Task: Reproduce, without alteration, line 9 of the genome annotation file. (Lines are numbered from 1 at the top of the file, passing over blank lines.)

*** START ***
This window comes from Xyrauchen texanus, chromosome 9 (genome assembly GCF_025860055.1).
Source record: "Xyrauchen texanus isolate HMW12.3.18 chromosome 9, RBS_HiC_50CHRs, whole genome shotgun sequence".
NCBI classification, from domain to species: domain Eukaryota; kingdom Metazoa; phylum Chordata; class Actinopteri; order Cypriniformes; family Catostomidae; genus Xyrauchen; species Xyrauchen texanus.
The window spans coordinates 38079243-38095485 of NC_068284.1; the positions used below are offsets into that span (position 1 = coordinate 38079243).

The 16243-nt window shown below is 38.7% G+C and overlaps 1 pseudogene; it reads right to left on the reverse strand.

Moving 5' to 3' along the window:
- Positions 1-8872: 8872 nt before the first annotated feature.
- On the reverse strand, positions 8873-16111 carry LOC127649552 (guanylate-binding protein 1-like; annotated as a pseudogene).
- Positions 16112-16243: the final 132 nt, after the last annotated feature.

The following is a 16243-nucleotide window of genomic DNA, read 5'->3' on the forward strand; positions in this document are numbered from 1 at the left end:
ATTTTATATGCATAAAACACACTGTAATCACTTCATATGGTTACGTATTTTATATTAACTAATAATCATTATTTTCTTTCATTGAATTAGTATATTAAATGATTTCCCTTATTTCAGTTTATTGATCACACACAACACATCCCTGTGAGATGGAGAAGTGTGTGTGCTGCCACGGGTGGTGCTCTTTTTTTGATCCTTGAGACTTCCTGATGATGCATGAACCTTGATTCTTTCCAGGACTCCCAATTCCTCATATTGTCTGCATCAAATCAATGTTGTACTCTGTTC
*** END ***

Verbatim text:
- Positions 16112-16243: the final 132 nt, after the last annotated feature.